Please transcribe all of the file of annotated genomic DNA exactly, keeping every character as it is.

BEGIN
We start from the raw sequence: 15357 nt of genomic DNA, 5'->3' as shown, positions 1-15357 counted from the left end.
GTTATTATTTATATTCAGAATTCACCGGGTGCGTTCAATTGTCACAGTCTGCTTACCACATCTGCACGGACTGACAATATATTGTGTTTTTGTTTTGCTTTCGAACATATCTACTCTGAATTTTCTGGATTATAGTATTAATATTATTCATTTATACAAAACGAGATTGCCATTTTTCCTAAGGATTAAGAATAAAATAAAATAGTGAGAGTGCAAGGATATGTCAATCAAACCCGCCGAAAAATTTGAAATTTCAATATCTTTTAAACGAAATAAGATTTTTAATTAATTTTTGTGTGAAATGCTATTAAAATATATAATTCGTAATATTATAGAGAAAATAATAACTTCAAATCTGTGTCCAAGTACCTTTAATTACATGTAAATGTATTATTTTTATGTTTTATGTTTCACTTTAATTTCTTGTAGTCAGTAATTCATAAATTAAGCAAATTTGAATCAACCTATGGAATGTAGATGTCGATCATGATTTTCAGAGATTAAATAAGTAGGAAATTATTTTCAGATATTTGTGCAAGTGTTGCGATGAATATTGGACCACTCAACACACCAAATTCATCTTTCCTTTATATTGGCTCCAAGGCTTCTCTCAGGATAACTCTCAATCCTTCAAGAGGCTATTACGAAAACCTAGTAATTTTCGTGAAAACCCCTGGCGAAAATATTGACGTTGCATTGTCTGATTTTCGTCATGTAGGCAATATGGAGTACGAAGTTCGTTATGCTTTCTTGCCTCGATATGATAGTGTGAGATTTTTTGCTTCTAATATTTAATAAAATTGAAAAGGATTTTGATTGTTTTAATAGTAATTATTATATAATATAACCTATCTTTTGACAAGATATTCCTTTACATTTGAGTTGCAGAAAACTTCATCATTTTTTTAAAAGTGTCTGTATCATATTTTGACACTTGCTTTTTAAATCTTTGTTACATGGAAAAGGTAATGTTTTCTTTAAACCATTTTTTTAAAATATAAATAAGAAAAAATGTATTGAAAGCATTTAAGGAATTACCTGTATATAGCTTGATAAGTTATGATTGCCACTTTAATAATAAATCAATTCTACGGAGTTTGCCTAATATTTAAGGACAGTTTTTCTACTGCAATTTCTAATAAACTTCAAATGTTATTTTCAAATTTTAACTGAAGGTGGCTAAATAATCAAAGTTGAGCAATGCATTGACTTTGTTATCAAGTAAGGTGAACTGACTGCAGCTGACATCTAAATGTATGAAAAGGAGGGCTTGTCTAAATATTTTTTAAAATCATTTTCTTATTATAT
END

We start from the raw sequence: 15357 nt of genomic DNA, 5'->3' as shown, positions 1-15357 counted from the left end.
GTTATTATTTATATTCAGAATTCACCGGGTGCGTTCAATTGTCACAGTCTGCTTACCACATCTGCACGGACTGACAATATATTGTGTTTTTGTTTTGCTTTCGAACATATCTACTCTGAATTTTCTGGATTATAGTATTAATATTATTCATTTATACAAAACGAGATTGCCATTTTTCCTAAGGATTAAGAATAAAATAAAATAGTGAGAGTGCAAGGATATGTCAATCAAACCCGCCGAAAAATTTGAAATTTCAATATCTTTTAAACGAAATAAGATTTTTAATTAATTTTTGTGTGAAATGCTATTAAAATATATAATTCGTAATATTATAGAGAAAATAATAACTTCAAATCTGTGTCCAAGTACCTTTAATTACATGTAAATGTATTATTTTTATGTTTTATGTTTCACTTTAATTTCTTGTAGTCAGTAATTCATAAATTAAGCAAATTTGAATCAACCTATGGAATGTAGATGTCGATCATGATTTTCAGAGATTAAATAAGTAGGAAATTATTTTCAGATATTTGTGCAAGTGTTGCGATGAATATTGGACCACTCAACACACCAAATTCATCTTTCCTTTATATTGGCTCCAAGGCTTCTCTCAGGATAACTCTCAATCCTTCAAGAGGCTATTACGAAAACCTAGTAATTTTCGTGAAAACCCCTGGCGAAAATATTGACGTTGCATTGTCTGATTTTCGTCATGTAGGCAATATGGAGTACGAAGTTCGTTATGCTTTCTTGCCTCGATATGATAGTGTGAGATTTTTTGCTTCTAATATTTAATAAAATTGAAAAGGATTTTGATTGTTTTAATAGTAATTATTATATAATATAACCTATCTTTTGACAAGATATTCCTTTACATTTGAGTTGCAGAAAACTTCATCATTTTTTTAAAAGTGTCTGTATCATATTTTGACACTTGCTTTTTAAATCTTTGTTACATGGAAAAGGTAATGTTTTCTTTAAACCATTTTTTTAAAATATAAATAAGAAAAAATGTATTGAAAGCATTTAAGGAATTACCTGTATATAGCTTGATAAGTTATGATTGCCACTTTAATAATAAATCAATTCTACGGAGTTTGCCTAATATTTAAGGACAGTTTTTCTACTGCAATTTCTAATAAACTTCAAATGTTATTTTCAAATTTTAACTGAAGGTGGCTAAATAATCAAAGTTGAGCAATGCATTGACTTTGTTATCAAGTAAGGTGAACTGACTGCAGCTGACATCTAAATGTATGAAAAGGAGGGCTTGTCTAAATATTTTTTAAAATCATTTTCTTATTATAT